Thursday, May 12, 2011

Bad Advice

By Brenda Black

The scene opens with old Mordecai weeping and wailing. He wears shabby clothes, his face unwashed, hair uncombed. He has sworn off food and wanders down city streets, expressing his great fear and grief. His niece Esther learns of her uncle's anguish from within the king's palace, where she resides in comfort. She sends garments by way of her attendants to clothe the elder relative and grant him dignity along with provision. But nothing of this world will stop the Jew from seeking God when his people are under threat of annihilation, at the request of Haman, one of the king's royal officials.

Sounds like a Shakespearian plot, but this is no work of a playwright. This is Jewish history, during the time of Xerxes, who ruled a kingdom stretching from India to Cush, in the citadel of Susa, in the third year of his reign. (book of Esther)

Three key performers approach the grave situation in vastly different ways, providing 21st century readers a picture of contrasts: godly counsel verses bad advise.

We've already seen Mordecai's approach – vocal outcries and visible pleas for God's intervention to halt an edict for the destruction of the Jews bought with Haman's donation to the royal treasury. He implored the God of the Jews to intervene, and enlisting Esther.

“Hathach [Esther's attendant] went back and reported to Esther what Mordecai had said. Then she instructed him to say to Mordecai, 'All the kings' officials and the people of the royal provinces know that for any man or woman who approaches the king in the inner court without being summoned the king has but one law: that he be put to death. The only exception to this is for the king to extend the gold scepter to him and spare his life...'

“When Esther's words were reported to Mordecai, he sent back this answer: 'Do not think that because you are in the king's house you alone of all the Jews will escape. For if you remain silent at this time, relief and deliverance for the Jews will arise from another place, but you and your father's family will perish. And who knows but that you have come to royal position for such a time as this?' (Esther 4:9-14)

Esther's response to the dire circumstances reveals a model of faith fortified in humility.

“Then Esther sent this reply to Mordecai: 'Go, gather together all the Jews who are in Susa, and fast for me. Do not eat or drink for three days, night or day. I and my maids will fast as you do. When this is done, I will go to the king, even though it is against the law. And if I perish, I perish.'” (Es. 4:15-16)

Esther prayed, fasted, sought the prayer of others and waited for God to answer and He delivered courage and a plan so simple.

“Haman went out that day happy and in high spirits. But when he saw Mordecai at the king's gate and observed that he neither rose nor showed fear in his presence, he was filled with rage against Mordecai...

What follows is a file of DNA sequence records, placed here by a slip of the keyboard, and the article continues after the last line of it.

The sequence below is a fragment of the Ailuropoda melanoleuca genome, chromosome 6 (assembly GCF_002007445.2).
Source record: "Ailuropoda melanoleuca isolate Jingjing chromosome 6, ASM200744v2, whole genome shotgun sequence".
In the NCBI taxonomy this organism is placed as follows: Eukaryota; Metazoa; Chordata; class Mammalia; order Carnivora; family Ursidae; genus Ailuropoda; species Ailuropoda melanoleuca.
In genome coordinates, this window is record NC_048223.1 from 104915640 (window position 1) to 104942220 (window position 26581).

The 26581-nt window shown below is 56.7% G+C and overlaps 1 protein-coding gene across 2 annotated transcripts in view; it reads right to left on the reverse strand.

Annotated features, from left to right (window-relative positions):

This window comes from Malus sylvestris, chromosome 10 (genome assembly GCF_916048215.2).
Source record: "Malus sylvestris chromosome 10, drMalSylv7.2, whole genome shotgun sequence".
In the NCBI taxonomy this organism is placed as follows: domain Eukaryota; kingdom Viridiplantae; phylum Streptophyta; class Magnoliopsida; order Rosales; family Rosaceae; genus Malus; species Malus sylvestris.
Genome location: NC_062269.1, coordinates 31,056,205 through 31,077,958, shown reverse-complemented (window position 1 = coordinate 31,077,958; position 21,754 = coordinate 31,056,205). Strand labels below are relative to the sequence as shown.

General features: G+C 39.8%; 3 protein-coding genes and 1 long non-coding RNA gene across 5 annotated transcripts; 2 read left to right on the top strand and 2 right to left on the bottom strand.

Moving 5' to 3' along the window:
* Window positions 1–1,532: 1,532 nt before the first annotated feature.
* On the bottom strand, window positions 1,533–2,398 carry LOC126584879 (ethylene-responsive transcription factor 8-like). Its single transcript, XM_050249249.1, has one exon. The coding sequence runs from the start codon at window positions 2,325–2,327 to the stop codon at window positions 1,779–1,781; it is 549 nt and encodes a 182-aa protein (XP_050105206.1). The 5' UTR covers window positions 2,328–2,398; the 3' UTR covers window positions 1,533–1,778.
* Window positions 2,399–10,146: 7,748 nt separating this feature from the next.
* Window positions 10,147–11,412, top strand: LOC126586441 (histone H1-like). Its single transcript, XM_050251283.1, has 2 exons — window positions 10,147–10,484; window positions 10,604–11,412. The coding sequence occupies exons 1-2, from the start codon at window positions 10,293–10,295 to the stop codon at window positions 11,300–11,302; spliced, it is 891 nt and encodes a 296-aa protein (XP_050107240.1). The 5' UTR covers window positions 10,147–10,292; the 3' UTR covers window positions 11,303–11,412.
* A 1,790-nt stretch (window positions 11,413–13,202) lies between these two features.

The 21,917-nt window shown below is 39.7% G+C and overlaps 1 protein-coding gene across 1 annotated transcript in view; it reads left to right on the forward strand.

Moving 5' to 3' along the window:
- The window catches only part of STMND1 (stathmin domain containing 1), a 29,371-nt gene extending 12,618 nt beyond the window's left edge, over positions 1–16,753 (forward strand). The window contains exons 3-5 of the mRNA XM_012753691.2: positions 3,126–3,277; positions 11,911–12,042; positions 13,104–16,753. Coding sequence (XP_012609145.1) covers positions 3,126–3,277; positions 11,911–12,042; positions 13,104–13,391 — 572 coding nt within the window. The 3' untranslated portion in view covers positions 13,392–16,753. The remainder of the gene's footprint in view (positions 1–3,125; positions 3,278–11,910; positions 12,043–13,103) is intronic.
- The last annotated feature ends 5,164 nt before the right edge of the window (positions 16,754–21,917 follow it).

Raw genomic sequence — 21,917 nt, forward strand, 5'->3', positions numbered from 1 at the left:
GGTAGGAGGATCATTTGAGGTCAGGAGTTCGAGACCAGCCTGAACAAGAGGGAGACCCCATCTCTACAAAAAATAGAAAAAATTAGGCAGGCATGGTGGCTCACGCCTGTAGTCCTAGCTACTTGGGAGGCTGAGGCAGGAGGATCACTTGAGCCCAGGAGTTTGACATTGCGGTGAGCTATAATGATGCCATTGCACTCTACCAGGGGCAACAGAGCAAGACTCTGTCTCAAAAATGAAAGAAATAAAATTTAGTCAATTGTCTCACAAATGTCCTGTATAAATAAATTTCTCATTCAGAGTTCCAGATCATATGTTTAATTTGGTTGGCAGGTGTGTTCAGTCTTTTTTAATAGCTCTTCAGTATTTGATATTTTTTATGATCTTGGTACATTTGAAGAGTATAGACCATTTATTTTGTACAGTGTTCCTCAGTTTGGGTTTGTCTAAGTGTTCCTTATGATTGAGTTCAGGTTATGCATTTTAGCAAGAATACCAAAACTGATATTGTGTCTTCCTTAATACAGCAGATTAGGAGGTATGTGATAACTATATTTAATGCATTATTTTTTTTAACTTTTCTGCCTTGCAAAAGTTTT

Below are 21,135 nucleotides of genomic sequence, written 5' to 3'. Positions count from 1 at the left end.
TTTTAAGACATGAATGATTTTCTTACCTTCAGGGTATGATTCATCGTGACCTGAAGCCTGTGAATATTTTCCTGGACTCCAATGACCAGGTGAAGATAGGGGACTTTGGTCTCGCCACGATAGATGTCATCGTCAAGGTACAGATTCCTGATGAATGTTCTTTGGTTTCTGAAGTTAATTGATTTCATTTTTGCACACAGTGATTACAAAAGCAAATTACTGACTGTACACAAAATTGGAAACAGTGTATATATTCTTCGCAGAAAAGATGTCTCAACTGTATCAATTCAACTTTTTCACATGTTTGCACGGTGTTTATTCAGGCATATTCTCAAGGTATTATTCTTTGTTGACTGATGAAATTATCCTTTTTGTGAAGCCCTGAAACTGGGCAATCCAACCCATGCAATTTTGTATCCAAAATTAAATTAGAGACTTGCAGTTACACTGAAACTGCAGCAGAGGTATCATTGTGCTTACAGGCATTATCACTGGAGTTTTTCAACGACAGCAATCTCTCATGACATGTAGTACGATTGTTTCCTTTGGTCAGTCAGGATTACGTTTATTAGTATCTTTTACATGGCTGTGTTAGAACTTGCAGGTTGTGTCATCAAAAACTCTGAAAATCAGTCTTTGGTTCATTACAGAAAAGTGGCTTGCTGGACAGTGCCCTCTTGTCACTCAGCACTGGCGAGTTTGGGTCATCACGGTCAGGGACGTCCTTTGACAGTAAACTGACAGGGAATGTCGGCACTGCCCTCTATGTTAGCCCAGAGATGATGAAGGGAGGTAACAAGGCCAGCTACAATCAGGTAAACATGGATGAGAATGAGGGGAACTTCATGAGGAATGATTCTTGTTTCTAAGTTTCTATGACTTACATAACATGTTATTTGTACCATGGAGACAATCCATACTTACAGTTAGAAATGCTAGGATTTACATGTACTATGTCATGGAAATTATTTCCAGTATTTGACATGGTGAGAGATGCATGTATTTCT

“Calling together his friends and Zeresh, his wife, Haman boasted to them about his vast wealth, his many sons, and all the ways the king had honored him and how he had elevated him above the other nobles and officials. 'And that's not all,' Haman added. 'I'm the only person Queen Esther invited to accompany the king to the banquet she gave. And she has invited me along with the king tomorrow. But all this gives me no satisfaction as long as I see that Jew Mordecai sitting at the king's gate.'

“His wife Zeresh and all his friends said to him, 'Have a gallows built, seventy-five feet high, and ask the king in the morning to have Mordecai hanged on it. Then go with the king to the dinner and be happy.' This suggestion delighted Haman, and he had the gallows built.” (Es. 5:9-14)

Haman did not pray. He did not fast. He sat around a table with friends and family and as he gorged, he bragged about his great standing, rather than humble himself. Instead of a simple, wise plan, his crew came up with a hair-brained idea that would ultimately leave Haman swinging from his own gallows.

Mordecai and Esther received godly counsel that empowered them with unspeakable peace and fearless fortitude. Haman's bad advice left him red faced, foolish, ignorant, and dead.

Why a lesson on Jewish history? Because history repeats itself. There are lots of young graduates currently embarking on unknown destinies, searching for jobs, wondering how they are going to pay off thousands of dollars of college debt. Here in the pages of Esther is sound encouragement. Seek first His kingdom. Get wisdom. Do not sit at the feet of scoffers. Don't buy into the American dream that solely revolves around Me, Me, Me. Invest yourself into others, serve generously, humble yourself even as you are vying for the nod of an employer. If you want true peace and fearless confidence that you are on the right path – pray and fast. Enlist not the sage old advice of family and friends, but ask for their prayers and listen for God's counsel.

It's okay to be fearless. It's never a good idea for a grad to be foolish. Esther risked it all to do the right thing and it certainly wasn't all about her own comfort or standing. It had more to do with God's timing and His wisdom.

For such a time as this, dear graduates, seek the Lord in all your ways and pursue the things that please Him. And parents and friends: if you have any advice to offer, be sure you pray before you give it!

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